Meanwhile electronically regulated brake boosters are available today. They can fulfill the following tasks:
In emergency situations, drivers often do not generate the necessary braking force for drastic braking. A sensor identifies this condition and ensures maximum possible deceleration (brake assistant).
For traction and driving dynamics control, among others, certain targeted brake interventions are necessary. Since the driver does not operate the brake pedal while doing so, the necessary brake force has to be generated by the brake booster.
The latest generations of cruise control also require brake interventions in the absence of a foot force created by the driver, such as on steep downward gradients or in automatic convoys.
From the point of view of improved comfort and safety, the creation of a constant foot force at a constant deceleration, independent of load would be favourable. This also requires an individual adjustment of the brake boost.
It has to be stressed, however, that an electronically controlled brake booster does not regulate the brake force at the wheel, but is rather involved in the creation and regulation of the output force FO.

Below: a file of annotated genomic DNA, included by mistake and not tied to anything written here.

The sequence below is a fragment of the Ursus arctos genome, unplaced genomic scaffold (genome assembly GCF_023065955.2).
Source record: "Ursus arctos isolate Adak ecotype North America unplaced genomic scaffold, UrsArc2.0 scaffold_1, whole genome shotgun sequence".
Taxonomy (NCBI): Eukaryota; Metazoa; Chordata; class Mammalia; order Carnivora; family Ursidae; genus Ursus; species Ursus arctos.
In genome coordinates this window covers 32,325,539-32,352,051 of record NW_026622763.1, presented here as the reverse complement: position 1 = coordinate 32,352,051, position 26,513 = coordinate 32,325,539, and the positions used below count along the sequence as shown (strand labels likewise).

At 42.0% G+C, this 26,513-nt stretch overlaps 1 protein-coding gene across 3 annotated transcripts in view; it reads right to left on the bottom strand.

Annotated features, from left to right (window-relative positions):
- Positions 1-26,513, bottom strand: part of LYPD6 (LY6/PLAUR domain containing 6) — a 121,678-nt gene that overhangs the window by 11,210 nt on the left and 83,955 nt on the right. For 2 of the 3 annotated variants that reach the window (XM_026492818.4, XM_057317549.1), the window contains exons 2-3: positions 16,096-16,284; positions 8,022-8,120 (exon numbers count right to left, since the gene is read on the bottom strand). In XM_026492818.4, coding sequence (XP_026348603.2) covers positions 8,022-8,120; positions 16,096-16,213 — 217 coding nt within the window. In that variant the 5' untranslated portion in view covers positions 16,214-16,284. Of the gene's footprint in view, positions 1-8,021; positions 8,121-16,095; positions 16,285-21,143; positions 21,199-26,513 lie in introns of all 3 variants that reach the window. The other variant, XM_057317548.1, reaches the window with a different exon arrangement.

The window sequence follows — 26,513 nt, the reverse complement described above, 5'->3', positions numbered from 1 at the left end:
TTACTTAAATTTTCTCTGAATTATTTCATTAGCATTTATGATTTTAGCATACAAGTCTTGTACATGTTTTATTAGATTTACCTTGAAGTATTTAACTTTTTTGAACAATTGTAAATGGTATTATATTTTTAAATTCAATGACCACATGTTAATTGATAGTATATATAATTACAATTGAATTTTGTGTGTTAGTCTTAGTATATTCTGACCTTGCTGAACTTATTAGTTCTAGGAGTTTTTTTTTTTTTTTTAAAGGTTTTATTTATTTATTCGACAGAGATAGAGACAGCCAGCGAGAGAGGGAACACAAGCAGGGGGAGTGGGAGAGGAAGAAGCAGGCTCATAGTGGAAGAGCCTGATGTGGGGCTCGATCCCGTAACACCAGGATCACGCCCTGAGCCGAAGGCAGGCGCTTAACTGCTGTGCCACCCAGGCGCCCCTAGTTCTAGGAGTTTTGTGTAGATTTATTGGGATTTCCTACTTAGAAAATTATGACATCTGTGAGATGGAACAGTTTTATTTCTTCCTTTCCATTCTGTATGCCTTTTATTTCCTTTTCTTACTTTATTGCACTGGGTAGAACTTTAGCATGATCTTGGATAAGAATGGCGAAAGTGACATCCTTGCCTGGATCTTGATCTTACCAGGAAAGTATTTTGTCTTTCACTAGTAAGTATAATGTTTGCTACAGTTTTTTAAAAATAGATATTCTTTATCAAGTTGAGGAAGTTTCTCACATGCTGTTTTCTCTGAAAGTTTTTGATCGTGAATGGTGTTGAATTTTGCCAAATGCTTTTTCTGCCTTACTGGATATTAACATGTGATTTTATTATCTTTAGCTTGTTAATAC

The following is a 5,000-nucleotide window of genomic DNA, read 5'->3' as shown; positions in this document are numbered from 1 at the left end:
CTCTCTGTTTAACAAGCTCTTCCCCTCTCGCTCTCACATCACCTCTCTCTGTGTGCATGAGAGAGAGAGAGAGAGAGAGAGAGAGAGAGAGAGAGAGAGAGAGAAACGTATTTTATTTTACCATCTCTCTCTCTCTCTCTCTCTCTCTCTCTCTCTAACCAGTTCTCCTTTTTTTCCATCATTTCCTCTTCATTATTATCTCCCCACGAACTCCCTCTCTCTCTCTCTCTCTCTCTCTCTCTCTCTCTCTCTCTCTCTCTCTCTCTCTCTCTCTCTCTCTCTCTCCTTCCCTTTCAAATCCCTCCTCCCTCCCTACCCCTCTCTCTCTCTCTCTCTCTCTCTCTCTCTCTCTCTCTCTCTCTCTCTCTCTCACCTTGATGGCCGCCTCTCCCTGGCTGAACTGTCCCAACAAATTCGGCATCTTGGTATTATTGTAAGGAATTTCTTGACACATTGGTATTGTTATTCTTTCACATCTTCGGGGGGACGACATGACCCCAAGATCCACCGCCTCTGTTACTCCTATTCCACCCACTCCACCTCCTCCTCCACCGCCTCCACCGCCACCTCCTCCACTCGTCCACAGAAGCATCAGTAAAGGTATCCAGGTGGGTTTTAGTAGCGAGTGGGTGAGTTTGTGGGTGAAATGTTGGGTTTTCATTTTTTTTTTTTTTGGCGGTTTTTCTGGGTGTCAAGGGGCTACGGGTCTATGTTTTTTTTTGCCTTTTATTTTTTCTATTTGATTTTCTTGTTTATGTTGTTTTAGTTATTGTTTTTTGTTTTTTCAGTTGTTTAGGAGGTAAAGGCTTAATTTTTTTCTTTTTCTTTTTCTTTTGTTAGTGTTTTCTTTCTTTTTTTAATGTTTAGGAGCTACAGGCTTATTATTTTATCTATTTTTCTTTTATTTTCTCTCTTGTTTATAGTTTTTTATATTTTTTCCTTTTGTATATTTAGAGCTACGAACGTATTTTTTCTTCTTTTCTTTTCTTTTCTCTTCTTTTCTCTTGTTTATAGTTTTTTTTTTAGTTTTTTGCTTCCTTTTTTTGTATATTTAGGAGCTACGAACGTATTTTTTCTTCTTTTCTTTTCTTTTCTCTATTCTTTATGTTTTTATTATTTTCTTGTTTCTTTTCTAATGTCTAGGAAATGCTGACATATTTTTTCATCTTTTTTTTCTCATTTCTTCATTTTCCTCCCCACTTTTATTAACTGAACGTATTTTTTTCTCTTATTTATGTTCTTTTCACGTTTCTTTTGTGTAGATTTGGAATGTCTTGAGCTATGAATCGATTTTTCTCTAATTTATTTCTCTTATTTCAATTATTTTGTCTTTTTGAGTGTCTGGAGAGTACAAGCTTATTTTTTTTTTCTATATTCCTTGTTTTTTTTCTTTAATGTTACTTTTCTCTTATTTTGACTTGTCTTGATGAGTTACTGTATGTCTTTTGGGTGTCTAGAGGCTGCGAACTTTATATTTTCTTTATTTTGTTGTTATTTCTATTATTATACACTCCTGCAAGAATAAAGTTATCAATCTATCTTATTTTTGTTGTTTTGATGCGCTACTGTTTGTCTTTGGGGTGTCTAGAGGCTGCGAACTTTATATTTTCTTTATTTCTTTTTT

The production of an auxiliary force in hydraulic brake boosters can in general be achieved pneumatically via the intake vacuum of the engine, or hydraulically using a separate pump. A vacuum brake booster is shown in the figure. The intake manifold vacuum acts on both sides of an extensive diaphragm plate. A soft conical spring moves the diaphragm plate to one side of the vacuum booster. As soon as the driver operates the brake pedal, air at atmospheric pressure flows onto the opposite side of the diaphragm plate. The resulting pressure difference on both sides of the diaphragm plate produces the supporting auxiliary force. A control valve provides a constant boost factor up to the modulation point.